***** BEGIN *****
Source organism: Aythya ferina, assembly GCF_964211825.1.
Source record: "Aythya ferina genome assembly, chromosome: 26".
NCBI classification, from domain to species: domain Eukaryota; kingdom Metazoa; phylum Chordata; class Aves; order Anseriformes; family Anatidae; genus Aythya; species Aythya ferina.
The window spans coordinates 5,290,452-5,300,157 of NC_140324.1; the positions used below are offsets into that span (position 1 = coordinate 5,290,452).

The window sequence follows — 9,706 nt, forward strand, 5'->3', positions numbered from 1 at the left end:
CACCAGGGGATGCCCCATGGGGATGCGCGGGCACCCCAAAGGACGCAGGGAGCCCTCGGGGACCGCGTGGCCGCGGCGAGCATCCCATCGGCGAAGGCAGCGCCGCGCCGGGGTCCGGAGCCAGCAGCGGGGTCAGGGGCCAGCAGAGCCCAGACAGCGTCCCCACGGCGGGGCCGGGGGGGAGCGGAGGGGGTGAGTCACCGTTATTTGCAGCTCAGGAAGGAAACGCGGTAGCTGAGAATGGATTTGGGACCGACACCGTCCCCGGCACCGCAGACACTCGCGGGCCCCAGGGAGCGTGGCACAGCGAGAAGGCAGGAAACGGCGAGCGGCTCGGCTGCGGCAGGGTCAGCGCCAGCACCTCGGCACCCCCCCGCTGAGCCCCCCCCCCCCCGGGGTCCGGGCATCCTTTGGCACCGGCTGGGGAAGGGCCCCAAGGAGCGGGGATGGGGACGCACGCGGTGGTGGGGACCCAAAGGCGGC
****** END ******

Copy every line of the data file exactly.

Source organism: Aythya ferina, assembly GCF_964211825.1.
Source record: "Aythya ferina genome assembly, chromosome: 26".
NCBI classification, from domain to species: domain Eukaryota; kingdom Metazoa; phylum Chordata; class Aves; order Anseriformes; family Anatidae; genus Aythya; species Aythya ferina.
The window spans coordinates 5,290,452-5,300,157 of NC_140324.1; the positions used below are offsets into that span (position 1 = coordinate 5,290,452).

The window sequence follows — 9,706 nt, forward strand, 5'->3', positions numbered from 1 at the left end:
CACCAGGGGATGCCCCATGGGGATGCGCGGGCACCCCAAAGGACGCAGGGAGCCCTCGGGGACCGCGTGGCCGCGGCGAGCATCCCATCGGCGAAGGCAGCGCCGCGCCGGGGTCCGGAGCCAGCAGCGGGGTCAGGGGCCAGCAGAGCCCAGACAGCGTCCCCACGGCGGGGCCGGGGGGGAGCGGAGGGGGTGAGTCACCGTTATTTGCAGCTCAGGAAGGAAACGCGGTAGCTGAGAATGGATTTGGGACCGACACCGTCCCCGGCACCGCAGACACTCGCGGGCCCCAGGGAGCGTGGCACAGCGAGAAGGCAGGAAACGGCGAGCGGCTCGGCTGCGGCAGGGTCAGCGCCAGCACCTCGGCACCCCCCCGCTGAGCCCCCCCCCCCCCGGGGTCCGGGCATCCTTTGGCACCGGCTGGGGAAGGGCCCCAAGGAGCGGGGATGGGGACGCACGCGGTGGTGGGGACCCAAAGGCGGC